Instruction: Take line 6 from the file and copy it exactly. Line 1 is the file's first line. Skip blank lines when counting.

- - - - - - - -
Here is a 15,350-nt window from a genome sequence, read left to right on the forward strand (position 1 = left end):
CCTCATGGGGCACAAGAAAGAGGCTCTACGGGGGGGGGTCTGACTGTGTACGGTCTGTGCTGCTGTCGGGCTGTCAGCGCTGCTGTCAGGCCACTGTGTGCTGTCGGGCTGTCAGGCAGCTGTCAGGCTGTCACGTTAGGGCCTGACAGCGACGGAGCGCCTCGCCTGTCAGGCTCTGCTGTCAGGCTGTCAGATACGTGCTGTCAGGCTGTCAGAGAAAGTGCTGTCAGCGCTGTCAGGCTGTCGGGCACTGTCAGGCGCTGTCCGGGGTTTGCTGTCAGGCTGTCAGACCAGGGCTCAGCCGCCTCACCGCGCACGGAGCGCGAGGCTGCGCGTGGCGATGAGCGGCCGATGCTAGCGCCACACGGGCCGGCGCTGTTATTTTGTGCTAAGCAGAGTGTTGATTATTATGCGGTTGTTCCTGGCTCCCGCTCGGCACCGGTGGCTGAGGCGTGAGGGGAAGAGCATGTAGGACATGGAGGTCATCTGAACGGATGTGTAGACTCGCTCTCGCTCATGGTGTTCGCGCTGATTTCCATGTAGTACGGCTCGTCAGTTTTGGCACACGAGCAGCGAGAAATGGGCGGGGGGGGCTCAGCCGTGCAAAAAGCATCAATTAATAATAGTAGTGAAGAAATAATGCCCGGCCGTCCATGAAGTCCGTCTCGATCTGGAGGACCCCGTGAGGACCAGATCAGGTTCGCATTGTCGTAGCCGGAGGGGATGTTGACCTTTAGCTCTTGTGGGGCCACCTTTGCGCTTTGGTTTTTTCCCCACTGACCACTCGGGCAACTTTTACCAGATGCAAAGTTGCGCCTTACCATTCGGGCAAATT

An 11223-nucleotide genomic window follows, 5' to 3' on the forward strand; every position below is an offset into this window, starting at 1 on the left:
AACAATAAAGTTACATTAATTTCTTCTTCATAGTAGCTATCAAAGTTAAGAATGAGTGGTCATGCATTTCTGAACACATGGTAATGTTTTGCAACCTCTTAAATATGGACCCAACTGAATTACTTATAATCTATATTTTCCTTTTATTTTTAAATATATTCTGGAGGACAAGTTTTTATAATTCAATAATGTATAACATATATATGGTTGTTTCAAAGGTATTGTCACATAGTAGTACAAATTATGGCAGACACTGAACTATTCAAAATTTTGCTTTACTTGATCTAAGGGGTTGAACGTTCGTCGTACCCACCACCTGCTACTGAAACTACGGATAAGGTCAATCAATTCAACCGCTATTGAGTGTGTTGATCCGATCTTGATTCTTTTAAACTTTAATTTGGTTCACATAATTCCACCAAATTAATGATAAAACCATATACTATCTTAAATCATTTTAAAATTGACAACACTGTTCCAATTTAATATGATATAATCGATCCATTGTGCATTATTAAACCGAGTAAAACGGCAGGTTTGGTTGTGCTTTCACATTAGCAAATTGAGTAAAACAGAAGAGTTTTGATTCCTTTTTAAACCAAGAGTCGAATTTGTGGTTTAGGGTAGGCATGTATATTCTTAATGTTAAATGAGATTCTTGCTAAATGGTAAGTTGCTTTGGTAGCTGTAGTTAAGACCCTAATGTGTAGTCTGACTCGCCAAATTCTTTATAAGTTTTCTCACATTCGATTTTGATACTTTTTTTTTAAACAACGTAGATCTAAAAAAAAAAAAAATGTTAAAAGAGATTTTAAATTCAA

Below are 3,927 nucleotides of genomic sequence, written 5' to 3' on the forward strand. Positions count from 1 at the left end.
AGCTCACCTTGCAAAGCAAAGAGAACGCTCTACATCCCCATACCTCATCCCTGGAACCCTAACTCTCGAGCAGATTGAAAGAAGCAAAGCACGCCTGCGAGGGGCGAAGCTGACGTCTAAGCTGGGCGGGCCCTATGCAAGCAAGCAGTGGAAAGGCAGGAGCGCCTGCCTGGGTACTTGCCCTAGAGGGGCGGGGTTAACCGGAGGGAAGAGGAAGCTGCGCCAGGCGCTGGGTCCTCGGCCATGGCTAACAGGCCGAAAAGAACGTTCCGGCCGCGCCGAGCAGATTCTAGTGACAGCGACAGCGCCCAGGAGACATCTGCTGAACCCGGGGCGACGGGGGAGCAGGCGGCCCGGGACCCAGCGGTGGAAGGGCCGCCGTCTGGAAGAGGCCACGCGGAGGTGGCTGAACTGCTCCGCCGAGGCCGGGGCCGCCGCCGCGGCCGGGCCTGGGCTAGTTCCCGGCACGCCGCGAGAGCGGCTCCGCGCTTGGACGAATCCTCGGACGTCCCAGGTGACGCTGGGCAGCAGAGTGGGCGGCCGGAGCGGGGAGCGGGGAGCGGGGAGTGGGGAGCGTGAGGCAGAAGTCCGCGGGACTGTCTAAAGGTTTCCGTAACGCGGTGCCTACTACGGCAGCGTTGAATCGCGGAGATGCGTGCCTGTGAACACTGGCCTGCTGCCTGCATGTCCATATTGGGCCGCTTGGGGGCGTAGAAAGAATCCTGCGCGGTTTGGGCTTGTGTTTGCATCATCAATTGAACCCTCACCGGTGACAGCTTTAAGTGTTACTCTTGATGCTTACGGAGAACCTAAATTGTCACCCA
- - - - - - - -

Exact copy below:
AGCTCACCTTGCAAAGCAAAGAGAACGCTCTACATCCCCATACCTCATCCCTGGAACCCTAACTCTCGAGCAGATTGAAAGAAGCAAAGCACGCCTGCGAGGGGCGAAGCTGACGTCTAAGCTGGGCGGGCCCTATGCAAGCAAGCAGTGGAAAGGCAGGAGCGCCTGCCTGGGTACTTGCCCTAGAGGGGCGGGGTTAACCGGAGGGAAGAGGAAGCTGCGCCAGGCGCTGGGTCCTCGGCCATGGCTAACAGGCCGAAAAGAACGTTCCGGCCGCGCCGAGCAGATTCTAGTGACAGCGACAGCGCCCAGGAGACATCTGCTGAACCCGGGGCGACGGGGGAGCAGGCGGCCCGGGACCCAGCGGTGGAAGGGCCGCCGTCTGGAAGAGGCCACGCGGAGGTGGCTGAACTGCTCCGCCGAGGCCGGGGCCGCCGCCGCGGCCGGGCCTGGGCTAGTTCCCGGCACGCCGCGAGAGCGGCTCCGCGCTTGGACGAATCCTCGGACGTCCCAGGTGACGCTGGGCAGCAGAGTGGGCGGCCGGAGCGGGGAGCGGGGAGCGGGGAGTGGGGAGCGTGAGGCAGAAGTCCGCGGGACTGTCTAAAGGTTTCCGTAACGCGGTGCCTACTACGGCAGCGTTGAATCGCGGAGATGCGTGCCTGTGAACACTGGCCTGCTGCCTGCATGTCCATATTGGGCCGCTTGGGGGCGTAGAAAGAATCCTGCGCGGTTTGGGCTTGTGTTTGCATCATCAATTGAACCCTCACCGGTGACAGCTTTAAGTGTTACTCTTGATGCTTACGGAGAACCTAAATTGTCACCCA